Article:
“Those things creep me out,” Alex said as he sat up. I wasn’t hearing him, too distressed by the jarring halt to our intimacy and the loss of his warmth. He clicked on the bedside lamp as he pulled on his boxers.
I ogled his backside, I’d earned the right. We were newlyweds, married less than a month when Aunt Bess passed on. She’d left us the house, an old green and red victorian on Orange Grove Boulevard. It sounded nicer than it actually was. Aunt Bess was somewhere between a pack rat and a hoarder. We’d spent a solid week hauling away enough of her stuff to be able to move through the house without having to climb or trip over something.
It was our first night sleeping in the house. I couldn’t bring myself to sleep in Auntie’s room so we were in the least cluttered of the five guest bedrooms. It was the room Auntie used to keep her antique doll collection.
They were kind of creepy, I’d give Alex that. They had eyes that seemed to follow you around the room. And their expressions were so adult--no innocence in their faces. I kept the fact that most of the dolls had human hair and teeth to myself. Alex didn’t need to hear that. I laughed as I watched Alex turn all the dolls around so they wouldn’t bear witness to our lovemaking with their glass eyes.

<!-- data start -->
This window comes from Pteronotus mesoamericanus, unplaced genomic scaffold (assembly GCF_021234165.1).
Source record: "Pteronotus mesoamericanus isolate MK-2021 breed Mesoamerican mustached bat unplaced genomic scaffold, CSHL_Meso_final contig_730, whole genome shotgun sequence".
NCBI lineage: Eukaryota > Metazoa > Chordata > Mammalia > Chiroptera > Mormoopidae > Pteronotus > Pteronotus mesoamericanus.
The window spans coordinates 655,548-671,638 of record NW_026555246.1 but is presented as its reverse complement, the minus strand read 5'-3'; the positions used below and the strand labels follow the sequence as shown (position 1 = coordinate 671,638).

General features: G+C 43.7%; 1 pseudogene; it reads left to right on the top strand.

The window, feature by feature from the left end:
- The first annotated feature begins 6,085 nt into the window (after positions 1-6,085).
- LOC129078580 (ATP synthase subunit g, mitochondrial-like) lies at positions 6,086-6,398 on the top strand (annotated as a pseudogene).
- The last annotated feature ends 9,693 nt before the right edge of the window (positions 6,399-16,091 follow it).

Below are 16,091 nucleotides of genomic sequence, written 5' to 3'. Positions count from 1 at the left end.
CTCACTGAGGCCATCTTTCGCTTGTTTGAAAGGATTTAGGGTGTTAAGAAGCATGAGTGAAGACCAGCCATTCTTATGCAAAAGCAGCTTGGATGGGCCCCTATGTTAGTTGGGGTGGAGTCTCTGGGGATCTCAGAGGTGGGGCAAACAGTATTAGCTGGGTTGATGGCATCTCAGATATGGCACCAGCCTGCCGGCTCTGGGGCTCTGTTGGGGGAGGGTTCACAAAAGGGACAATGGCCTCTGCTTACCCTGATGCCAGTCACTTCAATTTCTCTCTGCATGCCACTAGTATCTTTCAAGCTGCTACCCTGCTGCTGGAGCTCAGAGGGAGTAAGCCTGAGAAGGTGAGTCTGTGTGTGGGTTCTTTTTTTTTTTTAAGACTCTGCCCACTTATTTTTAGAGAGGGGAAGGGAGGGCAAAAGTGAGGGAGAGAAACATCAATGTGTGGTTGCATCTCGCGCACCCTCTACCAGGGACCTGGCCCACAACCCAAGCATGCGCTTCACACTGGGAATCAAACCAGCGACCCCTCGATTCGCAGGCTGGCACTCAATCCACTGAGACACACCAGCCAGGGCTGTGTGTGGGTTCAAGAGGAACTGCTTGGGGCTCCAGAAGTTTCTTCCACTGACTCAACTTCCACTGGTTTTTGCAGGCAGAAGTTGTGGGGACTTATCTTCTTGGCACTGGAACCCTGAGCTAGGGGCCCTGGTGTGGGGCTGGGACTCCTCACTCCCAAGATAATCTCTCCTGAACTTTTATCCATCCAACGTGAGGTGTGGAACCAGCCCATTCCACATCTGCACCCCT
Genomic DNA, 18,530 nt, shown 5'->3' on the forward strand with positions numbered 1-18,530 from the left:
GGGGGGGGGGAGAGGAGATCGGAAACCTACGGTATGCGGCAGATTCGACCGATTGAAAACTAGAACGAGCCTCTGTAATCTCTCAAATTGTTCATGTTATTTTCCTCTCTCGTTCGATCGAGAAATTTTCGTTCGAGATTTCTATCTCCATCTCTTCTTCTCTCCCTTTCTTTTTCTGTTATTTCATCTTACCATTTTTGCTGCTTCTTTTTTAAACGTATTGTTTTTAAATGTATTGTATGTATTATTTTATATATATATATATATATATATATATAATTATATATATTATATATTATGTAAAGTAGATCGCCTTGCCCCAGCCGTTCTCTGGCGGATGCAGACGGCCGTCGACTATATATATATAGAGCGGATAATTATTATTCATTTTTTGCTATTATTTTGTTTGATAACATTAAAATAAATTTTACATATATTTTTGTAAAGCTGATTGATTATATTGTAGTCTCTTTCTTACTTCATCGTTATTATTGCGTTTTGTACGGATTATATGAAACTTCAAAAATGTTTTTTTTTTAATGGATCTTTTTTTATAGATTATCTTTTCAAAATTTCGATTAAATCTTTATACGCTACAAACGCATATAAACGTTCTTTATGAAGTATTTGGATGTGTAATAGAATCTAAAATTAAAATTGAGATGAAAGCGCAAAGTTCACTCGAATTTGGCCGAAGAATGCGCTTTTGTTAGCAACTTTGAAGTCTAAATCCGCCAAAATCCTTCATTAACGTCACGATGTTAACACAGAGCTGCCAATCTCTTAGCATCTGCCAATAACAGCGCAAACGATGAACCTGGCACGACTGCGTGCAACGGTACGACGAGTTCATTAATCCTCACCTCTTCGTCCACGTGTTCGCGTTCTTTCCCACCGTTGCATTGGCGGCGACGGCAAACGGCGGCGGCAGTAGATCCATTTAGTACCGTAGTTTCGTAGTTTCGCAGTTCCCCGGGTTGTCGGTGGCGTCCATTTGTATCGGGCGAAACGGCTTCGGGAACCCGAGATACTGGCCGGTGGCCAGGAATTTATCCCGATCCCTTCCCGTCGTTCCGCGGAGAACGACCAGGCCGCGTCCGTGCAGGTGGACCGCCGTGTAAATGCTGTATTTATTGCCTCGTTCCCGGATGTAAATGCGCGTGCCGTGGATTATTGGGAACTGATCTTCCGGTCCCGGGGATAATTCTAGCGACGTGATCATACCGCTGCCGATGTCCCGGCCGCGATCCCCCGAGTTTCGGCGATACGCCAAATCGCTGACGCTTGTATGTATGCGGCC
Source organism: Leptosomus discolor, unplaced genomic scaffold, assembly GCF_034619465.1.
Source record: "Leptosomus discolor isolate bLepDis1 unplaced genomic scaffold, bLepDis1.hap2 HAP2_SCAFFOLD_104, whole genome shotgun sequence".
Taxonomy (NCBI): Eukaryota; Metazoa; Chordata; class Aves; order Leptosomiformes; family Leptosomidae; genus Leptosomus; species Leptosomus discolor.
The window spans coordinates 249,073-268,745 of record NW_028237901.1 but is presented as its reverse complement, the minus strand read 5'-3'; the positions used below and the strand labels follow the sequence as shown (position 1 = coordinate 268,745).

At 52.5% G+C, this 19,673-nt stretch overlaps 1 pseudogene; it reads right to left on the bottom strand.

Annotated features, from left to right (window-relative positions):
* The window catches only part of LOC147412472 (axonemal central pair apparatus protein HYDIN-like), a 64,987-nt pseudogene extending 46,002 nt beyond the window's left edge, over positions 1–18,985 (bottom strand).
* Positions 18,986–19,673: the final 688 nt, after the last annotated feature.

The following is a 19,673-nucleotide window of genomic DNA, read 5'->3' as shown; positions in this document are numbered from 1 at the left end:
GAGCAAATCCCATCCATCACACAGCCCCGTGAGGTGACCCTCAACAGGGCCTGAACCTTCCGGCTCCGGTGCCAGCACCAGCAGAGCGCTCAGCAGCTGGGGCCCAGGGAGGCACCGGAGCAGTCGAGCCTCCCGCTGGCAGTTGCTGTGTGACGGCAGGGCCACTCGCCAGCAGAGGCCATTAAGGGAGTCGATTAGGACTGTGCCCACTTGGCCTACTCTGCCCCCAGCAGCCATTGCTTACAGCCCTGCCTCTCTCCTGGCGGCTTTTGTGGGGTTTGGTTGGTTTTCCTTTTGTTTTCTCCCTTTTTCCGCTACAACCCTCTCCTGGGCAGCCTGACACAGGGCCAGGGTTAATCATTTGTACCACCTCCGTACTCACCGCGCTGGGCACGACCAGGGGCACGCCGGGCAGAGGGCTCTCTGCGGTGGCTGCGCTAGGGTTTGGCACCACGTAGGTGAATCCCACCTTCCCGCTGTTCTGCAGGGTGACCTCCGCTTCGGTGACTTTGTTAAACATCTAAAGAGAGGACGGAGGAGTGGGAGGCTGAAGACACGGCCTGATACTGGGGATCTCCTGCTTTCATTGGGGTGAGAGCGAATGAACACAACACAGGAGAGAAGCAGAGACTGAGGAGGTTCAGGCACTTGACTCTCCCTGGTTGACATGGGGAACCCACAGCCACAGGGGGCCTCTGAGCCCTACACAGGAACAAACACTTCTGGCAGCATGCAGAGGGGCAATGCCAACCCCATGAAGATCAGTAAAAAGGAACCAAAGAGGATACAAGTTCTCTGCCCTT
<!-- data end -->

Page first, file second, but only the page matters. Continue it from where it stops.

“Ow!” Alex jumped.
“This one-– it bit me!” He pointed to an exquisite blonde French Bebe doll in a red velvet dress.
“Don’t be silly,” I laughed, as I sat up.
“No seriously. Look.” He held out his hand for inspection. Sure enough, there were little teeth-like marks in a half circle pattern between his thumb and index finger.
“A rat?” I guessed, even though the pattern of the marks didn’t make sense. “Maybe you should get a tetanus shot.”
“For this?” Alex scoffed, his machismo making a reappearance. Still he grabbed the offending doll and put her outside the door before climbing back under the comforter. I huddled against him, my human hot water bottle, but his skin was unusually cool. Maybe he was coming down with something. I made a mental note to force him to the doctor in the morning.
A sliver of sunlight hit me directly in the face, forcing me awake. The alarm clock had failed to go off. I nudged an elbow into Alex’s shoulder blades before getting up, pulling open the heavy damask curtains.
“Alex?” He hadn’t moved. “You’re going to be late.” I went over and kissed his shoulder, gasping at the cold skin against my lips. He fell backwards, his face bluish-grey, his eyes unseeing. My eyes darted to the ring of small bruises around his neck; almost as if he’d been choked by a child’s hand.
That is when I saw her, the red velvet doll. She was back in the room and she was smiling.